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Installation, Setup & Upgrading
Microsoft offers more than one way to install Windows 8, over 10 years ago, the only way you could acquire Windows XP was on a CD which you ordered at an online merchant or bought at a brick and mortar store. With the release of Windows 7, Microsoft provided an online element to purchasing and installing Windows, although cumbersome, the Box setup files was Microsoft’s first real effort at distributing Windows digitally on a wide scale. Windows 8 simplifies the acquisition process with a Web Installer called the Windows 8 Upgrade Assistant which makes it easy to both download and create a local backup copy for future use. The digital distribution works this way, you download the installer, launch it and it will download Windows 8, the time it takes is ultimately dependent on the speed of your Internet connection. Microsoft has noted that the Web Installer includes some sophisticated compression technology which downloads bits in 10 MB chunks to ensure it is delivered safely. When you download the installer, the setup program creates a folder called 'WindowsESD' at the root of your C:\ drive (if you have multiple partitions this folder could be on a different one). From there you will find a complete disc image of Windows you can burn to a blank DVD and make your own physical copy or store on a USB thumb drive.
Description of the Setup Routine
The installation goes through some routines such as the following:
Depending on the options you chose during setup, you might have to reinstall your applications.
Here are the options you might see:
If you choose “Nothing”, make sure to do the following before you continue:
To put even simpler, this is what you get to keep depending on the version of Windows you are running;
Dell Optiplex 760 – Clean Install
I tried Windows 8 on a combination of systems, the setup routine delivered good results across most of the systems I tried it on. The first computer I tried Windows 8 Pro on was my system I use every day at work. I have been using Windows 8 on this system exclusively since the Consumer Preview. I have it setup in a dual boot configuration with Windows XP Professional which works well. Because I didn’t have enough disk space, I had to do a backup using Windows Easy Transfer and then do a custom clean install and restore the backup. Installation was surprisingly smooth, it took only 10 minutes to have the OS up and running. I also benefitted from the built in sync support. The minute I logged in using my Hotmail email, common settings that were applied under my last install which was the Release Preview such as Lock Screen background, my account picture, desktop background were all pulled down. All I had to do next was do my Windows Easy Transfer and additional settings were restored such as Navigation Pane Favorites and other personalization’s. It’s absolutely amazing how smooth a migration that was.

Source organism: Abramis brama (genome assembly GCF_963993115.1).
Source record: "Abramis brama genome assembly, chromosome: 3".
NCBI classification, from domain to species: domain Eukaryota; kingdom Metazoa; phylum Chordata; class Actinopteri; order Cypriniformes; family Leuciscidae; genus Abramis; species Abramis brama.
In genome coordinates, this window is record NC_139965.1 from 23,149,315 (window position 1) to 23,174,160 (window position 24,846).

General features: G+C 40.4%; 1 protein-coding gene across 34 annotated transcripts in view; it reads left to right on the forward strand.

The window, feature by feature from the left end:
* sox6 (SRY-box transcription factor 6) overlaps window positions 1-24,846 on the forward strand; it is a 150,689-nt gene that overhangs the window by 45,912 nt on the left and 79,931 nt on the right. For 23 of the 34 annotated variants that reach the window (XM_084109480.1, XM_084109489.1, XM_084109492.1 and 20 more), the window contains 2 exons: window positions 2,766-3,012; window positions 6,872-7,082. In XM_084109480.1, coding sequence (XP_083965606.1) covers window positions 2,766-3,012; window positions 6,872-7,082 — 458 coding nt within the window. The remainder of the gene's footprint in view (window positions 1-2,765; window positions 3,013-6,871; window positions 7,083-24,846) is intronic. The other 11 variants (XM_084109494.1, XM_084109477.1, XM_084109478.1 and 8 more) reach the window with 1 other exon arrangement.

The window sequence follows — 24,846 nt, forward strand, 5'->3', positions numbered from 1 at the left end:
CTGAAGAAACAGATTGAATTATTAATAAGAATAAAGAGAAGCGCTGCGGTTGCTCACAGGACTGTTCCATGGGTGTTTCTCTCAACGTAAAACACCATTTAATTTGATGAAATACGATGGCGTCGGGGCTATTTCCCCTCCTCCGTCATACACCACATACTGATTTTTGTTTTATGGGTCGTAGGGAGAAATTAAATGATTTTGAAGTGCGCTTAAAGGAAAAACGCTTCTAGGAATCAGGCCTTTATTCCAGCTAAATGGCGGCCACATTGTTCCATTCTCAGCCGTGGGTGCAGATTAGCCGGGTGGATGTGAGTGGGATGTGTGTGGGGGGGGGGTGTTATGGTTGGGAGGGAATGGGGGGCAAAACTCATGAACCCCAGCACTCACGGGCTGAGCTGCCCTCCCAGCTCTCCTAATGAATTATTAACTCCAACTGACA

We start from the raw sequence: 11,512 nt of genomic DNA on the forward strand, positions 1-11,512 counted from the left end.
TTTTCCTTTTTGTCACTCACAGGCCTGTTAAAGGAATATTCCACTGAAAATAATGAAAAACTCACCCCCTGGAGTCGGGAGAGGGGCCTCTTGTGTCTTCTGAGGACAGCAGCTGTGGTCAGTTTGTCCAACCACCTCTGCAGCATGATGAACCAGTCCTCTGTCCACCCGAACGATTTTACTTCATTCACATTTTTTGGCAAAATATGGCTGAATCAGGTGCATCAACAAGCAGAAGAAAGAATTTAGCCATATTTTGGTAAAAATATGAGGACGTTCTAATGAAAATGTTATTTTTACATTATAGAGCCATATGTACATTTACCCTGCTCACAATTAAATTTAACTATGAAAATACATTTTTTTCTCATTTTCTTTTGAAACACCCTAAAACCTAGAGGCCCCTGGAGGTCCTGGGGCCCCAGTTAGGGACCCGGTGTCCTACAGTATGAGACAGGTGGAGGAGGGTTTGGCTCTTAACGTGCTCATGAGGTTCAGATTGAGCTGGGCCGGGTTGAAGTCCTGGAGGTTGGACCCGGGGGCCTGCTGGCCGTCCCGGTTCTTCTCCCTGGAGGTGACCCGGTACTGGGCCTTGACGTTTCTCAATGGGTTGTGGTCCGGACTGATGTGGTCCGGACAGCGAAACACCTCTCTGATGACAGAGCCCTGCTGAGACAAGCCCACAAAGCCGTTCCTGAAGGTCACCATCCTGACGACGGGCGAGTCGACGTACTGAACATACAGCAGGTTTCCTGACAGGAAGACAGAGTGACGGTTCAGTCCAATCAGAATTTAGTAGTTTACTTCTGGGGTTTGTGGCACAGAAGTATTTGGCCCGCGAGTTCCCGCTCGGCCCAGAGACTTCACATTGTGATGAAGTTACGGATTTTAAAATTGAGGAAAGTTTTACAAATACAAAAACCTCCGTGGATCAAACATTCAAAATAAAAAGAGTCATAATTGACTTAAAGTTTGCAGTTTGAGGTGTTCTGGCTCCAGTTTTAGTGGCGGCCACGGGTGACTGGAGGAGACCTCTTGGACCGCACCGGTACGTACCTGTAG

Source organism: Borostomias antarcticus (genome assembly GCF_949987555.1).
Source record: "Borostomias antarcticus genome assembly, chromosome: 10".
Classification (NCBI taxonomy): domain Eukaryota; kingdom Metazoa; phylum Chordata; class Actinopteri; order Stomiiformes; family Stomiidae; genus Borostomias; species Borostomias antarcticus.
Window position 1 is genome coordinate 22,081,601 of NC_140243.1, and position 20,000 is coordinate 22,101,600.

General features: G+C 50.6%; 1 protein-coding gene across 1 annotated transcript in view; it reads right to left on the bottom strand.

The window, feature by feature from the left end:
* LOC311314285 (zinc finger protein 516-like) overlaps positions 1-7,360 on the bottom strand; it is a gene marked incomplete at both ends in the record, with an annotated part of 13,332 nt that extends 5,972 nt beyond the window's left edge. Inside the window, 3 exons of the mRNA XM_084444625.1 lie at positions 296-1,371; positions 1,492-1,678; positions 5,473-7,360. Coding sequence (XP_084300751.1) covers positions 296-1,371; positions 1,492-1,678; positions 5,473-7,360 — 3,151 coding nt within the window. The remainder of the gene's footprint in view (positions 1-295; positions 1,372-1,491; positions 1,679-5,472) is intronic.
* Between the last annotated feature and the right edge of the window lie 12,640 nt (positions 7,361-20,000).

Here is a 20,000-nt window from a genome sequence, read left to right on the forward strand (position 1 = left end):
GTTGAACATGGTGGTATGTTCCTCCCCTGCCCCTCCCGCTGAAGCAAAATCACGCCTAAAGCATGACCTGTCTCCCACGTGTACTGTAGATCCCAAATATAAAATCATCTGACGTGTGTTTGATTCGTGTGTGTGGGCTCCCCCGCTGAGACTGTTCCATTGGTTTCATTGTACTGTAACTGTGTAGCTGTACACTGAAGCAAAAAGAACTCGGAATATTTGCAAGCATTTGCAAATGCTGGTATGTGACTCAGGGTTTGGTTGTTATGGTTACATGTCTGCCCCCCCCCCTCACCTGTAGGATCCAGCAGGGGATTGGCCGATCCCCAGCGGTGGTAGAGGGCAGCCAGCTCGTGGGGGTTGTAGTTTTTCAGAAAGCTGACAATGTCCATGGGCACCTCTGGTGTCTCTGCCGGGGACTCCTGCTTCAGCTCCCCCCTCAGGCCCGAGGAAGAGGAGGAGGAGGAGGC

Acer Ferrari 5000 – In place Upgrade
The next system I decided to give Windows 8 Pro a go at was my Acer Ferrari 5000 laptop. I launched setup for Windows 8 Pro 64 bit from within Windows 7 Ultimate 64 bit, (this is the only way to do an in place upgrade by the way), followed all the pre-requisites such as Entering the product key, accepting the license agreement, and choosing what I want to keep (Personal files, Apps and Settings). Installation did its normal checks which indicated that I needed to uninstall Microsoft Security Essentials. I kinda find this annoying, considering that Windows Defender and Security Essentials are related, why can’t it just replace it during the install without requiring manual removal by the user? On top of that, I had to do a restart, thankfully, Windows 8 setup automatically resumes setup for you with little interaction required. After prompting to continue, I left the system, as setup went into a full screen mode with a small indicator showing its current progress. The initial phase of setup went by quite fast compared to when I installed the Release Preview. The upgrade did take some time which is understandable since it is an in place upgrade which is migrating personal files, apps and settings to a new version of Windows. Other factors that can determine the speed of the upgrade include the size of the data set (mine is about 101 GBs), processor and memory.